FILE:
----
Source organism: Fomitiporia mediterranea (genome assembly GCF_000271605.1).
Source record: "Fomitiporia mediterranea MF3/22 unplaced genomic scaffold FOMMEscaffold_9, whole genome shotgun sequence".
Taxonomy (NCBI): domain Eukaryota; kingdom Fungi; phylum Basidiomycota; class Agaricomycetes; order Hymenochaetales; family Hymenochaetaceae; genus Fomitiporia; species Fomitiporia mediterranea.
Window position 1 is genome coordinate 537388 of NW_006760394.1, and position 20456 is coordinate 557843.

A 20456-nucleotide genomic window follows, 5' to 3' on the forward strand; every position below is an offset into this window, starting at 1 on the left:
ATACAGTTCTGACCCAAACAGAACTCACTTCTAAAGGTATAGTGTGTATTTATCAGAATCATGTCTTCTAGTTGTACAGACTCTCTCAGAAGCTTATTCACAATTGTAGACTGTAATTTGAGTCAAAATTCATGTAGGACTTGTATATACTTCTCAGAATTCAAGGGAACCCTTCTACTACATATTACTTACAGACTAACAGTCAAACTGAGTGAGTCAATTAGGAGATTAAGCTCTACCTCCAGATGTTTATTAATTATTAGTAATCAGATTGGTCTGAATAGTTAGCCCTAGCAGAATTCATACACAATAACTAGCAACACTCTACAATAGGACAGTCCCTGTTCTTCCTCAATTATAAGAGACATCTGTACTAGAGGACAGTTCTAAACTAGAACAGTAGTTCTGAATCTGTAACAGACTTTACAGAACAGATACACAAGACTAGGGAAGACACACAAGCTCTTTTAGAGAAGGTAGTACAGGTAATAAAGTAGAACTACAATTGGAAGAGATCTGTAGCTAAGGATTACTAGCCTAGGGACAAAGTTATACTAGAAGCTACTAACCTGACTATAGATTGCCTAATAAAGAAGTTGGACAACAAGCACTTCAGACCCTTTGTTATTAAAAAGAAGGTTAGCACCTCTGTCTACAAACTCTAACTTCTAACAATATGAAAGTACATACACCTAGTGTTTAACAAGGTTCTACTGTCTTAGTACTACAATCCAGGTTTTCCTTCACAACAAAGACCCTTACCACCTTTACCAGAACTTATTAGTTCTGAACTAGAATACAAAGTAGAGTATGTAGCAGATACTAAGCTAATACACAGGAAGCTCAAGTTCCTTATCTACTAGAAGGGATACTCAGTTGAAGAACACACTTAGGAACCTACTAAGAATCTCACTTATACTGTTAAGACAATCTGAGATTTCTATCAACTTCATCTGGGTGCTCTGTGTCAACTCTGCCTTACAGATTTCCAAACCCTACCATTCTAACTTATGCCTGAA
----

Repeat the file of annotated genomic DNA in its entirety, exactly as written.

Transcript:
Source organism: Fomitiporia mediterranea (genome assembly GCF_000271605.1).
Source record: "Fomitiporia mediterranea MF3/22 unplaced genomic scaffold FOMMEscaffold_9, whole genome shotgun sequence".
Taxonomy (NCBI): domain Eukaryota; kingdom Fungi; phylum Basidiomycota; class Agaricomycetes; order Hymenochaetales; family Hymenochaetaceae; genus Fomitiporia; species Fomitiporia mediterranea.
Window position 1 is genome coordinate 537388 of NW_006760394.1, and position 20456 is coordinate 557843.

A 20456-nucleotide genomic window follows, 5' to 3' on the forward strand; every position below is an offset into this window, starting at 1 on the left:
ATACAGTTCTGACCCAAACAGAACTCACTTCTAAAGGTATAGTGTGTATTTATCAGAATCATGTCTTCTAGTTGTACAGACTCTCTCAGAAGCTTATTCACAATTGTAGACTGTAATTTGAGTCAAAATTCATGTAGGACTTGTATATACTTCTCAGAATTCAAGGGAACCCTTCTACTACATATTACTTACAGACTAACAGTCAAACTGAGTGAGTCAATTAGGAGATTAAGCTCTACCTCCAGATGTTTATTAATTATTAGTAATCAGATTGGTCTGAATAGTTAGCCCTAGCAGAATTCATACACAATAACTAGCAACACTCTACAATAGGACAGTCCCTGTTCTTCCTCAATTATAAGAGACATCTGTACTAGAGGACAGTTCTAAACTAGAACAGTAGTTCTGAATCTGTAACAGACTTTACAGAACAGATACACAAGACTAGGGAAGACACACAAGCTCTTTTAGAGAAGGTAGTACAGGTAATAAAGTAGAACTACAATTGGAAGAGATCTGTAGCTAAGGATTACTAGCCTAGGGACAAAGTTATACTAGAAGCTACTAACCTGACTATAGATTGCCTAATAAAGAAGTTGGACAACAAGCACTTCAGACCCTTTGTTATTAAAAAGAAGGTTAGCACCTCTGTCTACAAACTCTAACTTCTAACAATATGAAAGTACATACACCTAGTGTTTAACAAGGTTCTACTGTCTTAGTACTACAATCCAGGTTTTCCTTCACAACAAAGACCCTTACCACCTTTACCAGAACTTATTAGTTCTGAACTAGAATACAAAGTAGAGTATGTAGCAGATACTAAGCTAATACACAGGAAGCTCAAGTTCCTTATCTACTAGAAGGGATACTCAGTTGAAGAACACACTTAGGAACCTACTAAGAATCTCACTTATACTGTTAAGACAATCTGAGATTTCTATCAACTTCATCTGGGTGCTCTGTGTCAACTCTGCCTTACAGATTTCCAAACCCTACCATTCTAACTTATGCCTGAA